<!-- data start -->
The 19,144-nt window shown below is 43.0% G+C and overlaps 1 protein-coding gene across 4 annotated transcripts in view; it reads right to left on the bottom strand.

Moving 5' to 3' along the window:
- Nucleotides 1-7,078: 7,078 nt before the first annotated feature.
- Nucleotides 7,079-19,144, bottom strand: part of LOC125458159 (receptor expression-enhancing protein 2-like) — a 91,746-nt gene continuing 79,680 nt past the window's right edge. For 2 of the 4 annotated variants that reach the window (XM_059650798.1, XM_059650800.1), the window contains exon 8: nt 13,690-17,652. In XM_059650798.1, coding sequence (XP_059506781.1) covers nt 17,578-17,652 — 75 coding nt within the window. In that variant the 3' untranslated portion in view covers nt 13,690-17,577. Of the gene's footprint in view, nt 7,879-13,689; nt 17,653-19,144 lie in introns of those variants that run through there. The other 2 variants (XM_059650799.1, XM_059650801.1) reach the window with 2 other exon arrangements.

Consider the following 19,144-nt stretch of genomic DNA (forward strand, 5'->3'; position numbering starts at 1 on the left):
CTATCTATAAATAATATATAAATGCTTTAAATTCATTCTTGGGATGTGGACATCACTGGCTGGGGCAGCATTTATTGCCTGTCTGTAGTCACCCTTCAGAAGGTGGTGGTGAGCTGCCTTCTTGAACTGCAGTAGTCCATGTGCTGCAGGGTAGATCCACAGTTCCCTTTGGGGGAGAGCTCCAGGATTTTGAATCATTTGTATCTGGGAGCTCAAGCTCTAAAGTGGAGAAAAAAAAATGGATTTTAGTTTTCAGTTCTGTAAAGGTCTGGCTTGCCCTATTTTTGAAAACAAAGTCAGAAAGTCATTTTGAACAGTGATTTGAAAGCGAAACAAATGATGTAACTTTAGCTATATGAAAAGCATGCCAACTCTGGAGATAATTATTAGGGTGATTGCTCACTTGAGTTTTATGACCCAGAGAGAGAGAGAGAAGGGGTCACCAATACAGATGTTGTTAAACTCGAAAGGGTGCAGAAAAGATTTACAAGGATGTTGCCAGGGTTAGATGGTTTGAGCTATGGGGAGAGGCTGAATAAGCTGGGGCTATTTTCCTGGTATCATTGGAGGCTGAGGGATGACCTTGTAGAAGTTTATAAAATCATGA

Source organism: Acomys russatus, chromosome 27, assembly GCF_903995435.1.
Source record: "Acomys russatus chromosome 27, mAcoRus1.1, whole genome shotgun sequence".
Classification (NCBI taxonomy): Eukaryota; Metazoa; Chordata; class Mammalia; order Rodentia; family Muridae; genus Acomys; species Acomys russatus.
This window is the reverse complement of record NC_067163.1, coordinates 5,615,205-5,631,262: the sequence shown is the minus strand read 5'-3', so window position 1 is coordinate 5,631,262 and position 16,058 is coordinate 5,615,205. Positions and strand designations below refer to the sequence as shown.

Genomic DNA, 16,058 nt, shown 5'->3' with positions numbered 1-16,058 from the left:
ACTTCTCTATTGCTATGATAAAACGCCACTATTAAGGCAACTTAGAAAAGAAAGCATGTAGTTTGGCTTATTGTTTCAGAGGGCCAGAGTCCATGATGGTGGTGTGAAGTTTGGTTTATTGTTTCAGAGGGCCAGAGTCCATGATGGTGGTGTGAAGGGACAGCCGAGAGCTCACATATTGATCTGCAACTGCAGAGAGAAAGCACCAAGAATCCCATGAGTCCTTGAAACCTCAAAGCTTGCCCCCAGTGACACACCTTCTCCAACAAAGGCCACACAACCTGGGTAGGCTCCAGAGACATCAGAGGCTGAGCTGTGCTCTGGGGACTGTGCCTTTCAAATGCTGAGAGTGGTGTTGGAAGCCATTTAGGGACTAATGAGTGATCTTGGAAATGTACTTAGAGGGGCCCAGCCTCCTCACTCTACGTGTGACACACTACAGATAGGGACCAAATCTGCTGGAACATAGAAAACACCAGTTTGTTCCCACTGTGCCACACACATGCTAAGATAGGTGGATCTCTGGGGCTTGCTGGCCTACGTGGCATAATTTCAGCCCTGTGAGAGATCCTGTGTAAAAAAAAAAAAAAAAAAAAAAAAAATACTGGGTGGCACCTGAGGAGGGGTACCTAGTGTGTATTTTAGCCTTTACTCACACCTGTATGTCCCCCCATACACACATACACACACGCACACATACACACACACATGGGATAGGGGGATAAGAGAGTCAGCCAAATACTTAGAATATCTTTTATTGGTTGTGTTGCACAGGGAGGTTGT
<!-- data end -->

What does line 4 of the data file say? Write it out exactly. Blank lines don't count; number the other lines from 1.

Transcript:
- Nucleotides 7,079-19,144, bottom strand: part of LOC125458159 (receptor expression-enhancing protein 2-like) — a 91,746-nt gene continuing 79,680 nt past the window's right edge. For 2 of the 4 annotated variants that reach the window (XM_059650798.1, XM_059650800.1), the window contains exon 8: nt 13,690-17,652. In XM_059650798.1, coding sequence (XP_059506781.1) covers nt 17,578-17,652 — 75 coding nt within the window. In that variant the 3' untranslated portion in view covers nt 13,690-17,577. Of the gene's footprint in view, nt 7,879-13,689; nt 17,653-19,144 lie in introns of those variants that run through there. The other 2 variants (XM_059650799.1, XM_059650801.1) reach the window with 2 other exon arrangements.